trackingpeoplebottom - Finding and Tracking People from the...

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Finding and Tracking People from the Bottom Up Deva Ramanan and D. A. Forsyth Computer Science Division University of California, Berkeley Berkeley, CA 94720 [email protected], [email protected] Abstract We describe a tracker that can track moving people in long sequences without manual initialization. Moving peo- ple are modeled with the assumption that, while configura- tion can vary quite substantially from frame to frame, ap- pearance does not. This leads to an algorithm that firstly builds a model of the appearance of the body of each indi- vidual by clustering candidate body segments, and then uses this model to find all individuals in each frame. Unusually, the tracker does not rely on a model of human dynamics to identify possible instances of people; such models are un- reliable, because human motion is fast and large accelera- tions are common. We show our tracking algorithm can be interpreted as a loopy inference procedure on an underlying Bayes net. Experiments on video of real scenes demonstrate that this tracker can (a) count distinct individuals; (b) iden- tify and track them; (c) recover when it loses track, for ex- ample, if individuals are occluded or briefly leave the view; (d) identify the configuration of the body largely correctly; and (e) is not dependent on particular models of human mo- tion. 1. Introduction A practical person tracker should: track accurately for long sequences; self-start; track independent of activity; be robust to drift; track multiple people; track through brief occlusions; and be computationally efficient. It should also avoid background subtraction; we want to track people who happen to stand still on backgrounds that happen to move. The literature on human tracking is too large to review in detail. Tracking people is difficult, because people can move very fast. One can use the configuration in the current frame and a dynamic model to predict the next configura- tion; these predictions can then be refined using image data (see, for example, [9, 13, 3]). Particle filtering uses multi- ple predictions — obtained by running samples of the prior through a model of the dynamics — which are refined by comparing them with the local image data (the likelihood) (see, for example [14, 3]). The prior is typically quite dif- fuse (because motion can be fast) but the likelihood function may be very peaky, containing multiple local maxima which are hard to account for in detail. For example, if an arm swings past an “arm-like” pole, the correct local maximum must be found to prevent the track from drifting. Anneal- ing the particle filter is one way to attack this difficulty [6]. An alternative is to apply a strong model of dynamics [14], at the considerable cost of needing to choose the motion model before one can detect or track people. An attractive alternative is to ignore dynamics and find people in each frame independently, using such cues as local motion [15] or appearance [11]. As far as we know, no current person tracker meets all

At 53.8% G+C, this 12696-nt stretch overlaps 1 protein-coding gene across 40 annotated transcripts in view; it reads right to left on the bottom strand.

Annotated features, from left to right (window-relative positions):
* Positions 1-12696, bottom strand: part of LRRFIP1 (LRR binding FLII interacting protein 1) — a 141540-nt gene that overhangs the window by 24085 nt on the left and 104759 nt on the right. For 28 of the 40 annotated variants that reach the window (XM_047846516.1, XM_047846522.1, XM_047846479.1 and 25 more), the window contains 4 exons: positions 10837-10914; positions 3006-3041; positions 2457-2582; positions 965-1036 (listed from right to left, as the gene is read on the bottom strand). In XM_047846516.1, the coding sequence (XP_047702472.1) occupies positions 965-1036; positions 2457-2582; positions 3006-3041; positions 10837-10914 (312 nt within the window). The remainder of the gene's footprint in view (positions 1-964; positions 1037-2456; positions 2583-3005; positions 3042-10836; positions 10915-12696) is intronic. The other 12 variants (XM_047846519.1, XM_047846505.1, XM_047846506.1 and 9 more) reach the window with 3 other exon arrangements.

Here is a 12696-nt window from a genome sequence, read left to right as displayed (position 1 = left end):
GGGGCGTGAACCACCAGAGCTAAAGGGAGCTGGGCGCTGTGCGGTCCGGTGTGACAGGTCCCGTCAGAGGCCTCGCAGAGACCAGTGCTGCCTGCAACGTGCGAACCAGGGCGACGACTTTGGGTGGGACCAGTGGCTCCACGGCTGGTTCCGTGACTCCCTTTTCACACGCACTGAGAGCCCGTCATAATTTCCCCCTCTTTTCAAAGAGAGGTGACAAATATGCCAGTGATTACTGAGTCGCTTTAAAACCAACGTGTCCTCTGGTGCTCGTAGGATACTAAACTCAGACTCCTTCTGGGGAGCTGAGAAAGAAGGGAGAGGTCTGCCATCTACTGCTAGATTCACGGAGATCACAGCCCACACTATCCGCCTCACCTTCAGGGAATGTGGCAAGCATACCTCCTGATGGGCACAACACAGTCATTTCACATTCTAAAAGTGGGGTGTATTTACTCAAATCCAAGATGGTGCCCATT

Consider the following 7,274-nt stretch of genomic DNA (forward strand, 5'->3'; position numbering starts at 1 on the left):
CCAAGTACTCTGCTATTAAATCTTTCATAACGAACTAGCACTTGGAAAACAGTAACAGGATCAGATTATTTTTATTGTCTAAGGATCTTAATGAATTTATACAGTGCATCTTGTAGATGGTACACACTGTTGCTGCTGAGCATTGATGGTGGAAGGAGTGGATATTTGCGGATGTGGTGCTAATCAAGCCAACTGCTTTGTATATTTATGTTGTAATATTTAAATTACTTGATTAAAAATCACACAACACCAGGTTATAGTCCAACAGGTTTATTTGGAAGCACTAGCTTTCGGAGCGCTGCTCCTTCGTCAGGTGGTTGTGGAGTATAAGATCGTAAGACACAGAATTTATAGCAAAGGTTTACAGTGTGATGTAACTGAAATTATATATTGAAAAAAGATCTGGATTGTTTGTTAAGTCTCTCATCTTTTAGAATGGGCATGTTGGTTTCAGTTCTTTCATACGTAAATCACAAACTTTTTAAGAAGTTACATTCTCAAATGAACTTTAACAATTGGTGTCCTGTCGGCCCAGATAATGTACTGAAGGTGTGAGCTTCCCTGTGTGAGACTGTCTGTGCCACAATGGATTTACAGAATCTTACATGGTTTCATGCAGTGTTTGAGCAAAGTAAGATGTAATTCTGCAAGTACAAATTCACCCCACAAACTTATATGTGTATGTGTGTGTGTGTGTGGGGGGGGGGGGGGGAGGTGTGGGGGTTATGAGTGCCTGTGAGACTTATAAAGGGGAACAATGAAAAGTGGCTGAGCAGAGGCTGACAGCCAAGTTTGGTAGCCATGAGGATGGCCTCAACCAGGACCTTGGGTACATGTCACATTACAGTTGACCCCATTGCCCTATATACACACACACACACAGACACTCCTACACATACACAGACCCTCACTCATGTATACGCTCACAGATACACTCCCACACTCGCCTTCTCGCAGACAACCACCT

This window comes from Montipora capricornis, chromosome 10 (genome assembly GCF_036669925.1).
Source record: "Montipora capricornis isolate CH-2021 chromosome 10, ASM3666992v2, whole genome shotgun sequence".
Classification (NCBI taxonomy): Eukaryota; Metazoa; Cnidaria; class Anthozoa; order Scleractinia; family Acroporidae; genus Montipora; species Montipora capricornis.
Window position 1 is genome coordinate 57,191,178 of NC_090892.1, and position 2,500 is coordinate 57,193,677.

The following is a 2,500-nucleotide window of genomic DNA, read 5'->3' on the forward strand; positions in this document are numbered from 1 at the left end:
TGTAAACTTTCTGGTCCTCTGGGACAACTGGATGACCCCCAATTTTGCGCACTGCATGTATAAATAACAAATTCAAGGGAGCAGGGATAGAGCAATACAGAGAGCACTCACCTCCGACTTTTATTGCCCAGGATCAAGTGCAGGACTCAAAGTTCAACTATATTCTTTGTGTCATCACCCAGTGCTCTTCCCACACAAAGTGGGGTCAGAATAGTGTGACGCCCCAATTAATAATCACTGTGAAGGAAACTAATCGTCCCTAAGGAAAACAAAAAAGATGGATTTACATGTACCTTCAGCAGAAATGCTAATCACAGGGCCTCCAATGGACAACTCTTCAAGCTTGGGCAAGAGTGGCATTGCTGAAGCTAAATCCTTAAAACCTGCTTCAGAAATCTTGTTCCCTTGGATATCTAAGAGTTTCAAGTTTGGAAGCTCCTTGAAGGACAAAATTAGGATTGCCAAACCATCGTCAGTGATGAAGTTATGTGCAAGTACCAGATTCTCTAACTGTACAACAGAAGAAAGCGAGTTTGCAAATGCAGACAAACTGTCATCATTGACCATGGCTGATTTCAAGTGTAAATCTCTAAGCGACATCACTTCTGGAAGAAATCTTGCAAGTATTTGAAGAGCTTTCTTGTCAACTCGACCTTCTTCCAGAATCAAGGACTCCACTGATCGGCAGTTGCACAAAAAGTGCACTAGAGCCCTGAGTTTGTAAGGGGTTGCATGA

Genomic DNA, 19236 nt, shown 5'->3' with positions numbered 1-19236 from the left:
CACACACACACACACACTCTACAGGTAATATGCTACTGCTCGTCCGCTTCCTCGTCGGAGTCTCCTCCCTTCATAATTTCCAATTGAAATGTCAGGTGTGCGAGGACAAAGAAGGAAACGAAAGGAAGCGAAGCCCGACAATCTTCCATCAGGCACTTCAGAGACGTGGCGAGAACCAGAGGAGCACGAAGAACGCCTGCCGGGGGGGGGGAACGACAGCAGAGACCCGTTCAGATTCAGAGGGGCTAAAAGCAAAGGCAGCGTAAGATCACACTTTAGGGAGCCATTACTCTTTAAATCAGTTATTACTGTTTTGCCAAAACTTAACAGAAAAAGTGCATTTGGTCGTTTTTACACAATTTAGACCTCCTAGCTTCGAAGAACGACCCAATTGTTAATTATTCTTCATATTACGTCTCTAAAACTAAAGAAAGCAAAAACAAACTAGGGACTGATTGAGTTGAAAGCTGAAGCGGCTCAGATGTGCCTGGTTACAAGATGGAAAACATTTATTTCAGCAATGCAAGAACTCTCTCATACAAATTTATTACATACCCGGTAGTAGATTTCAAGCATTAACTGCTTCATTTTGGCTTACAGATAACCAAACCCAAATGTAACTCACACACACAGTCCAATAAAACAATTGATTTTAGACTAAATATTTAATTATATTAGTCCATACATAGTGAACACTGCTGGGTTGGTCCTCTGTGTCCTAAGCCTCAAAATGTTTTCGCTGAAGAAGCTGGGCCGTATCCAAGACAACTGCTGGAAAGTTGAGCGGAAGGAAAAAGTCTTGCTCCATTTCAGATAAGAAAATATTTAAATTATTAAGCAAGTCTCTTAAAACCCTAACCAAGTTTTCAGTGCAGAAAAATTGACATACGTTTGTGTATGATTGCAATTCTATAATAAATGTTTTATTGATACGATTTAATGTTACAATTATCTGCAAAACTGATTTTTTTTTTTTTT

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This note was uploaded on 06/13/2011 for the course CAP 6412 taught by Professor Staff during the Spring '08 term at University of Central Florida.

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trackingpeoplebottom - Finding and Tracking People from the...

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